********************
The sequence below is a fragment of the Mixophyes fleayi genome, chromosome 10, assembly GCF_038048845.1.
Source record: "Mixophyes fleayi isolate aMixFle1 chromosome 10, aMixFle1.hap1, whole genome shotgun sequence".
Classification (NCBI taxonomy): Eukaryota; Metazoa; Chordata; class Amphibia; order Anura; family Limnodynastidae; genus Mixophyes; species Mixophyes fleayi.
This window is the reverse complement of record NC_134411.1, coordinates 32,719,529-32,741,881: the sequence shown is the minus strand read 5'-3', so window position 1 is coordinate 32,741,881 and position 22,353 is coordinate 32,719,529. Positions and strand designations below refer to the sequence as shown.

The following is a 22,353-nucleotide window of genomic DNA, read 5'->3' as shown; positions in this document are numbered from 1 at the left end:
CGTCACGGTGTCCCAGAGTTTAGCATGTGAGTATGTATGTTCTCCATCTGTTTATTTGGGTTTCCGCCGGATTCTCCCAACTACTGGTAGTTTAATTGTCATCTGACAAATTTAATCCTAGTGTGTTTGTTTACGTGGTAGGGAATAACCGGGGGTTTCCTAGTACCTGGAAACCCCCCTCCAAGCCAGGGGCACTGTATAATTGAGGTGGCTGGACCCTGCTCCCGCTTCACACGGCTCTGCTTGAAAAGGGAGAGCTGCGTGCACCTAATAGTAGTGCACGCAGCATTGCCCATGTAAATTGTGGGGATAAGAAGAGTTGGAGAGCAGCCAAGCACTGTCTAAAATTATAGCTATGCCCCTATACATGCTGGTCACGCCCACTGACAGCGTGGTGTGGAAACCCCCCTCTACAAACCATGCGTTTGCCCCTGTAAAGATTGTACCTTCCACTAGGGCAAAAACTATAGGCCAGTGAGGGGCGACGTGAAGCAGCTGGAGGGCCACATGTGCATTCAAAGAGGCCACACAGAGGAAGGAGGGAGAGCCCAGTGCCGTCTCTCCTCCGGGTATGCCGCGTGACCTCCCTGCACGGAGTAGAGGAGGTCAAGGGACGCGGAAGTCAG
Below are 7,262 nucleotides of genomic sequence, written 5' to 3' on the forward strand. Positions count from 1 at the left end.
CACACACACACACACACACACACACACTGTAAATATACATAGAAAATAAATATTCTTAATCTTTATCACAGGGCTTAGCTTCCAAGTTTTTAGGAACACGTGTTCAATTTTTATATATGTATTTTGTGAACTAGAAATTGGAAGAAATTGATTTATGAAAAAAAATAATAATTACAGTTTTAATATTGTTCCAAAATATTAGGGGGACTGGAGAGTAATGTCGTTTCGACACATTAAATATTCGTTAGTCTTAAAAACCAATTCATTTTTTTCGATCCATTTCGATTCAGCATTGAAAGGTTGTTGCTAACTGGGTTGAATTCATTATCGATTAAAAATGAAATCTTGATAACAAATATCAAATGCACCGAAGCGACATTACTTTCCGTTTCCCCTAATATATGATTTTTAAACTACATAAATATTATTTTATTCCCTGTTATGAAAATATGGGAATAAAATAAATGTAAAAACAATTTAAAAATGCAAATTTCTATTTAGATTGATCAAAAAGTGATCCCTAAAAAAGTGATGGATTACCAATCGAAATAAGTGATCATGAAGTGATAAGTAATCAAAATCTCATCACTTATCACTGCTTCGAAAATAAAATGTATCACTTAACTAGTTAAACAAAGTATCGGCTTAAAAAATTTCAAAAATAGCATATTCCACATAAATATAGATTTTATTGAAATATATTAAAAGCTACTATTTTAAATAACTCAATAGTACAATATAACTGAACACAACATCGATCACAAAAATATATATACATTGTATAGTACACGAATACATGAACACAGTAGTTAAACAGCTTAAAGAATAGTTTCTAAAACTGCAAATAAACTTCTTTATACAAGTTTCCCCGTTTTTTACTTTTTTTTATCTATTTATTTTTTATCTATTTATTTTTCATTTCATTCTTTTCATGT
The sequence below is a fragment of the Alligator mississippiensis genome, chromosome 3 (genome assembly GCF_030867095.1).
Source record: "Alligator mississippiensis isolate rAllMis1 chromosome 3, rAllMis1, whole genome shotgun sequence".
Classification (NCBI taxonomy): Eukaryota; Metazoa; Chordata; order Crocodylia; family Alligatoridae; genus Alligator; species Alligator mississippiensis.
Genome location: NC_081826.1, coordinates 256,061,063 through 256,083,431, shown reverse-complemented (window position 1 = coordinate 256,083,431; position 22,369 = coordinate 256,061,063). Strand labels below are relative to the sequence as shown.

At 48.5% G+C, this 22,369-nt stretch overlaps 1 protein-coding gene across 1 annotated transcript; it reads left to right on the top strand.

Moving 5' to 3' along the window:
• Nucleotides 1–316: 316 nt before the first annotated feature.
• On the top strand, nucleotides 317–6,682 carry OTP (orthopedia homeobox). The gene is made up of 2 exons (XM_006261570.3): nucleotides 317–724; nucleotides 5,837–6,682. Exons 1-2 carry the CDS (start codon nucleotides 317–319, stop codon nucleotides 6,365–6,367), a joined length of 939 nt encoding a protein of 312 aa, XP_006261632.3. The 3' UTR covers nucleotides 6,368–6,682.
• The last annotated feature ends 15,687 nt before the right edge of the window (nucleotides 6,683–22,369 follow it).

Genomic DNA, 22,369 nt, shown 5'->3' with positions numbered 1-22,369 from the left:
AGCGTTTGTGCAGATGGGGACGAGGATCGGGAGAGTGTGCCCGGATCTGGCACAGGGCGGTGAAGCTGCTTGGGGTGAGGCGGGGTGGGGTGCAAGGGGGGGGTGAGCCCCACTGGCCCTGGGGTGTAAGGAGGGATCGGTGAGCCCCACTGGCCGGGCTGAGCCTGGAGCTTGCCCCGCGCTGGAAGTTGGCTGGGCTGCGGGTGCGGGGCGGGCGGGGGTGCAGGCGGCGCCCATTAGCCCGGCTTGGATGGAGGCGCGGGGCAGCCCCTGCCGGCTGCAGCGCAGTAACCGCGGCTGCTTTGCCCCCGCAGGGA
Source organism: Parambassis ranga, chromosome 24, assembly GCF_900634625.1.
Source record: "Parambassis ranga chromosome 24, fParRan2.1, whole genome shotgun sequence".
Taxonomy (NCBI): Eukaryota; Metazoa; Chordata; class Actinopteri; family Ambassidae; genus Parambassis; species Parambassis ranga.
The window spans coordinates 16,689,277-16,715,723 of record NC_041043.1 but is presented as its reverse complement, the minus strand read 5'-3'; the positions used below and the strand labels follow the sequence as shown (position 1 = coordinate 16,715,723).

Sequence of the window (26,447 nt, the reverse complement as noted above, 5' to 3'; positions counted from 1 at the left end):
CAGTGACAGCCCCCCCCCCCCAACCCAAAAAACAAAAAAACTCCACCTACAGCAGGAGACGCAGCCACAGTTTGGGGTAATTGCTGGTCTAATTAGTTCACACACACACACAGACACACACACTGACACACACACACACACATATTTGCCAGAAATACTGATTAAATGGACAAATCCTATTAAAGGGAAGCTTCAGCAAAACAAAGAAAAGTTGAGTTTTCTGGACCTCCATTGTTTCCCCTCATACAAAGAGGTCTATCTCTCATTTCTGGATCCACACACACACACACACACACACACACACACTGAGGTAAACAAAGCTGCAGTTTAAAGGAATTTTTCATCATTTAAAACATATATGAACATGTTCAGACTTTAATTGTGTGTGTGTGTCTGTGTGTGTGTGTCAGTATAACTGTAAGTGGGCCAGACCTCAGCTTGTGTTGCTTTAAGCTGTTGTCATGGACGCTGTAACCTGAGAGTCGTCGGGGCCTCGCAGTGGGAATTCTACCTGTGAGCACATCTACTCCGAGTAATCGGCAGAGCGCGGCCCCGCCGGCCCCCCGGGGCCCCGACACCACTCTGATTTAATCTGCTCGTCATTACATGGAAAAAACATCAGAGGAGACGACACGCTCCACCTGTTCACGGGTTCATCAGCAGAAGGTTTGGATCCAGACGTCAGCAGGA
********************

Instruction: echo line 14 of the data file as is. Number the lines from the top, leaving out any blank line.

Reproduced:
Moving 5' to 3' along the window: